Treatment options for DVT


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The first anticoagulants can be traced back to the 1800s. In 1884, a scientist named Haycraft extracted a pure anticoagulant, known at the time as hirudin, from the saliva of leeches.1,11 Hirudin could not be used as a potent anticoagulant until 1986, when it was produced by genetic engineering.1,3,11 In 1916, a medical student named McLean, while studying the procoagulant activity of crude ether and alcohol extracts of the brain, liver, and heart, noticed the anticoagulant activity of heparphosphatide.1,12 McLean observed that as heparphosphatide was exposed to air, it began to act like an anticoagulant.1,12 After McLean’s discovery, his mentor, Howell, worked further with heparphosphatide and after mixing it with phospholipids named it heparin.12 In 1933, Charles Scott produced the first purified heparin, and it was used in humans in 1935.12,13

The first clinical use of heparin was for chemoprophylaxis in surgical patients. In 1937, Murray and Crafoord published data evaluating surgical patients who received prophylaxis for DVT.14 Despite the lack of randomized, placebo-controlled clinical trials, the effectiveness of heparin was obvious. Therefore, in the 1940s, heparin began to be used to treat and prevent venous thrombosis.14 

Today, heparin and its low-molecular-weight derivatives are still effective medications for the prevention and treatment of DVT and PTE. Heparin is a sulfated polysaccharide that works primarily by inactivating thrombin and activated factor X.15,16 This occurs through an antithrombin-dependent mechanism. The binding of heparin to antithrombin III (ATIII) causes a conformational change that results in the activation of ATIII when the loop at the reactive site becomes more flexible.15 The activated molecule binds to thrombin, factor X, and other proteases involved in clotting, thus inhibiting clot formation.15,16 Optimal amounts of heparin have been known to accelerate these reactions up to 2000-fold.16 Unfractionated heparin may be injected intravenously or subcutaneously and is rapidly effective. 

Low-molecular-weight heparins (LMWHs) are manufactured derivatives of unfractionated heparin in which the molecules are much smaller. Less protein and cellular binding result in pharmacokinetics that are much more predictable than those of unfractionated heparin. LMWHs are given subcutaneously and often used in the initial treatment of DVT, as well as in DVT prophylaxis. Peak activity is achieved approximately 4 hours after administration.15,16 LMWHs have mostly anti-Xa activity, so they are generally monitored with an anti-Xa assay. LMWHs are cleared by the kidneys; therefore, monitoring is required in patients with renal disease, obese patients, young children, and pregnant women.15,16 The multiple anticoagulants within this class, which vary in molecular weight, include enoxaparin, parnaparin, dalteparin, and many others.17 See Table 2 for dosing.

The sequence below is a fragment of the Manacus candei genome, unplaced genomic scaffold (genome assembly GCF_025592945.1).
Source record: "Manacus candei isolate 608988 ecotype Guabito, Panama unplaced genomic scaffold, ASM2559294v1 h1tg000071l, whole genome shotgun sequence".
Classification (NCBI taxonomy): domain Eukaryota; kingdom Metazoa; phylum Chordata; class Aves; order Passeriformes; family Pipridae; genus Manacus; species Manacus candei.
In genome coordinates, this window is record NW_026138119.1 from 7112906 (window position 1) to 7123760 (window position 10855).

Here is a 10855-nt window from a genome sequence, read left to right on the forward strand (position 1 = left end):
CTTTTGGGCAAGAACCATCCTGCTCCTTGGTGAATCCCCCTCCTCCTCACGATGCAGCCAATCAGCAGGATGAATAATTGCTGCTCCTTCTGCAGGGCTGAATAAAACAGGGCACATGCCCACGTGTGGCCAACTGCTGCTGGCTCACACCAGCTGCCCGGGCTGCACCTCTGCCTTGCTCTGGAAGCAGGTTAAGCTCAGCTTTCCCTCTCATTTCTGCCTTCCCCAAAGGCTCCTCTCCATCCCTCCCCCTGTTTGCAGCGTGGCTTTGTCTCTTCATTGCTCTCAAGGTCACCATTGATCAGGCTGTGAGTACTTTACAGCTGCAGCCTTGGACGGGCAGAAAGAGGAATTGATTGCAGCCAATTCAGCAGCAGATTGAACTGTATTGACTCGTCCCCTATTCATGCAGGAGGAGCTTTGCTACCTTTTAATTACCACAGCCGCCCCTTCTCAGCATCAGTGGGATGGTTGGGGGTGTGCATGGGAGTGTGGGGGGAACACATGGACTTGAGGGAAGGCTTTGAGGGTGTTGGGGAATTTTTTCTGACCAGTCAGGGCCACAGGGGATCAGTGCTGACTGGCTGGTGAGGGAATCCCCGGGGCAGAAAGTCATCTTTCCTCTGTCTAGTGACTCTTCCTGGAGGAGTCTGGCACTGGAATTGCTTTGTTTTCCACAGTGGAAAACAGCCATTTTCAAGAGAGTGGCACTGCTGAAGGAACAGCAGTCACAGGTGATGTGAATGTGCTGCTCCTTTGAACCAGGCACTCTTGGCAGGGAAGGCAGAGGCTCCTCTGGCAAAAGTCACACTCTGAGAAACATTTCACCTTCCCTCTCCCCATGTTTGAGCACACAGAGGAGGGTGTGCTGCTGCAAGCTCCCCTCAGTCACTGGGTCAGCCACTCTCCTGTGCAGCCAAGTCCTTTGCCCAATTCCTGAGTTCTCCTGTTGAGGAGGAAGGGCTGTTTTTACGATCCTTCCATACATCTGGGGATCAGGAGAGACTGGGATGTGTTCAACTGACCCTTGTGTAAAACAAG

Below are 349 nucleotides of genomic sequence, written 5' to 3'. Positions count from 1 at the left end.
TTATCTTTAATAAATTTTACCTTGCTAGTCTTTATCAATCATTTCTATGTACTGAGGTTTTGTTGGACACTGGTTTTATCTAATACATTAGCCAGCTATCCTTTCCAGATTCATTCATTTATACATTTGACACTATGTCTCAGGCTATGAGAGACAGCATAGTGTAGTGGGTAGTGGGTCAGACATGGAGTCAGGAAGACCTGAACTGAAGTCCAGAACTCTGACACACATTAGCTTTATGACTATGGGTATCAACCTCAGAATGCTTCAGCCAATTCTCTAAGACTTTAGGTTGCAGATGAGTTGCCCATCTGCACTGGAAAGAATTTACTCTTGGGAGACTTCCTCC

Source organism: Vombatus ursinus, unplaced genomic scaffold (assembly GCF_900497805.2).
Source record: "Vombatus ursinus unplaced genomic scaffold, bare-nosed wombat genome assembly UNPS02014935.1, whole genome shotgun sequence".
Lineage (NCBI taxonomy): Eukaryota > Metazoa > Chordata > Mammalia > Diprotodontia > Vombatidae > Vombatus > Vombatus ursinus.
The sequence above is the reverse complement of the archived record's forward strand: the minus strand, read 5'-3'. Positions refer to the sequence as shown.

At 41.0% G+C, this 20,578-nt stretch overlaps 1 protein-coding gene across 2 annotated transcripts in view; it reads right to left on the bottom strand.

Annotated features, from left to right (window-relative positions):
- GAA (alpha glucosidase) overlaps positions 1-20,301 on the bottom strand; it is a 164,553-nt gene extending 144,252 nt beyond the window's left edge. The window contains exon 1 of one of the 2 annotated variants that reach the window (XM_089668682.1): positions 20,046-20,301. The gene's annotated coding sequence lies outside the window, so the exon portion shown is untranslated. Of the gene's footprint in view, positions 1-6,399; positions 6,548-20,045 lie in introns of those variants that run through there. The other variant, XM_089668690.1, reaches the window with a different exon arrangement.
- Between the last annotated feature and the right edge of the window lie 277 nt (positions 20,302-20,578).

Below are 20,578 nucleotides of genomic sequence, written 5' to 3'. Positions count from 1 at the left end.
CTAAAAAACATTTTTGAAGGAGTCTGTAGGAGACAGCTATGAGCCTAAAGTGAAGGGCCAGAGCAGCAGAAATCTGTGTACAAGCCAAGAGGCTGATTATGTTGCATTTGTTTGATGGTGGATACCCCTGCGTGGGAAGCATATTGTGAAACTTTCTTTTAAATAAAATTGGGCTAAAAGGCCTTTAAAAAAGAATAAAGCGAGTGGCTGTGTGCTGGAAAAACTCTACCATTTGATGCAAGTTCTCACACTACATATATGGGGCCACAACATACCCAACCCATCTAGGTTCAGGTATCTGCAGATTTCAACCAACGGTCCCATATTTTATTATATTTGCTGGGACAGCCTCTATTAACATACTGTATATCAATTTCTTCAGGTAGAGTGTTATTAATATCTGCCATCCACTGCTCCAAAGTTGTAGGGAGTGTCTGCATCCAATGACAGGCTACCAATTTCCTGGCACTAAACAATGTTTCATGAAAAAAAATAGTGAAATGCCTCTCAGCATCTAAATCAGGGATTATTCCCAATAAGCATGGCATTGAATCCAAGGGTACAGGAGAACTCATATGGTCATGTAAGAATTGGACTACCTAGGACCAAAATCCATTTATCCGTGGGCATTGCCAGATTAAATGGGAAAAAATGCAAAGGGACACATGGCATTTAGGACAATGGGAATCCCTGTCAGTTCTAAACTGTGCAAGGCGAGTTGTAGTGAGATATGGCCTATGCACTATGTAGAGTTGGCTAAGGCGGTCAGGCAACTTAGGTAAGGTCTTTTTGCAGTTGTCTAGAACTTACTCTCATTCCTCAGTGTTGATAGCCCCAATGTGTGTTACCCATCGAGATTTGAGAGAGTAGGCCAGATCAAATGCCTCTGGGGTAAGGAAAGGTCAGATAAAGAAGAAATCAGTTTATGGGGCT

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Vitamin K–dependent anticoagulants, warfarin

The vitamin K–dependent coagulation factors were first discovered in the prairies of North Dakota and Alberta, Canada. Here, at the beginning of the 20th century, cattle were dying in large numbers of “hemorrhagic disease” or “sweet clover disease.”3,18,19 In 1924, a Canadian veterinary pathologist named Schofield discovered that the disease was caused by a moldy type of sweet clover. Although he determined that Aspergillus organisms were the cause of the mold, they were not the cause of the prolonged bleeding times occurring in the cattle.3,18,19 The bleeding issues were easily treated by removing the clover from the diet of the cattle and transfusing the animals with bovine blood.1,18,19 Paul Link and his colleagues later discovered that a nontoxic substance, coumarin, was oxidized to dicoumarol in moldy hay. It was this substance that caused the bleeding in the cattle.18 These investigators also demonstrated that the effects of dicoumarol could be reversed with vitamin K. After 2 years, vitamin K was used to treat DVT.14,20 Later, Link and his colleagues discovered the existence of a more potent analogue of dicoumarol. This chemical analogue, named warfarin, was used later, in 1948, as a pesticide in rodents.3,18,20 In 1950, Link recommended that warfarin be used in clinical medicine.3,18,20 After some hesitation on the part of clinicians about using in humans a substance that was designed to exterminate rats, warfarin began to gain acceptance within the medical community, and in 1954 it was approved by the Food and Drug Administration (FDA) for human use.3 Although the anticoagulant effect of warfarin begins within 24 hours, the peak effect takes 72 to 96 hours. Therefore, unfractionated heparin or LMWH is used in conjunction with warfarin until a therapeutic INR of 2.5 to 3.0 can be achieved. The INR is used to evaluate the extrinsic pathway of coagulation, indicating how fast a patient’s blood clots. Warfarin is known to prolong the PT and INR by inhibiting the synthesis of vitamin K–dependent clotting factors. These include factors II, VII, IX, and X, as well as the anticoagulant proteins C and S.

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Warfarin has been used as an anticoagulant for many years. The advantages of warfarin are its relatively low cost and the fact that if needed its effects can be reversed with vitamin K and fresh frozen plasma.21 Its major disadvantages are that continual monitoring is required, certain foods interfere with its anticoagulant effects, and it may cause episodes of either gastrointestinal or intracranial bleeding.21 It should also be noted that many medications interact with warfarin, so that even closer follow-up of the patient’s INR and consult with the pharmacy are required.